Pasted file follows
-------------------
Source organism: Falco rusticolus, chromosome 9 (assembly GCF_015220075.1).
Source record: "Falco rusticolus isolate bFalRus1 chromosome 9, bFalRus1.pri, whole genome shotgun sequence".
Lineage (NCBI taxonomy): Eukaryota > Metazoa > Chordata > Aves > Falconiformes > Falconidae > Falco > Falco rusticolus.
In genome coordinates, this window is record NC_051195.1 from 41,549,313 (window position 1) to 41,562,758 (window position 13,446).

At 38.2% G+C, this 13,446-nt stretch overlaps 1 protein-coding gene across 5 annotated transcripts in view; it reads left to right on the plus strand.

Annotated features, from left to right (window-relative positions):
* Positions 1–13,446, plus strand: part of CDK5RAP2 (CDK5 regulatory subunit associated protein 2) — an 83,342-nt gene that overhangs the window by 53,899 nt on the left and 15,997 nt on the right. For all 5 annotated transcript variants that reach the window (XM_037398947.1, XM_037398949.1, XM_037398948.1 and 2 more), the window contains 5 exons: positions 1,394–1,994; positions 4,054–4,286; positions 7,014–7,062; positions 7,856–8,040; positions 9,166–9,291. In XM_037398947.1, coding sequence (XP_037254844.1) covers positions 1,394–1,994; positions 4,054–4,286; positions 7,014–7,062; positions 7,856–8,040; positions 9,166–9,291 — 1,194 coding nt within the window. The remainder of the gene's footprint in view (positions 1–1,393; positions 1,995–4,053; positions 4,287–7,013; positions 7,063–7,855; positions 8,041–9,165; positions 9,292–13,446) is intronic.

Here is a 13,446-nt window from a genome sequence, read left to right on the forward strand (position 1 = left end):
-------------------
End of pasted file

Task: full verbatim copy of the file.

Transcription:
Source organism: Falco rusticolus, chromosome 9 (assembly GCF_015220075.1).
Source record: "Falco rusticolus isolate bFalRus1 chromosome 9, bFalRus1.pri, whole genome shotgun sequence".
Lineage (NCBI taxonomy): Eukaryota > Metazoa > Chordata > Aves > Falconiformes > Falconidae > Falco > Falco rusticolus.
In genome coordinates, this window is record NC_051195.1 from 41,549,313 (window position 1) to 41,562,758 (window position 13,446).

At 38.2% G+C, this 13,446-nt stretch overlaps 1 protein-coding gene across 5 annotated transcripts in view; it reads left to right on the plus strand.

Annotated features, from left to right (window-relative positions):
* Positions 1–13,446, plus strand: part of CDK5RAP2 (CDK5 regulatory subunit associated protein 2) — an 83,342-nt gene that overhangs the window by 53,899 nt on the left and 15,997 nt on the right. For all 5 annotated transcript variants that reach the window (XM_037398947.1, XM_037398949.1, XM_037398948.1 and 2 more), the window contains 5 exons: positions 1,394–1,994; positions 4,054–4,286; positions 7,014–7,062; positions 7,856–8,040; positions 9,166–9,291. In XM_037398947.1, coding sequence (XP_037254844.1) covers positions 1,394–1,994; positions 4,054–4,286; positions 7,014–7,062; positions 7,856–8,040; positions 9,166–9,291 — 1,194 coding nt within the window. The remainder of the gene's footprint in view (positions 1–1,393; positions 1,995–4,053; positions 4,287–7,013; positions 7,063–7,855; positions 8,041–9,165; positions 9,292–13,446) is intronic.

Here is a 13,446-nt window from a genome sequence, read left to right on the forward strand (position 1 = left end):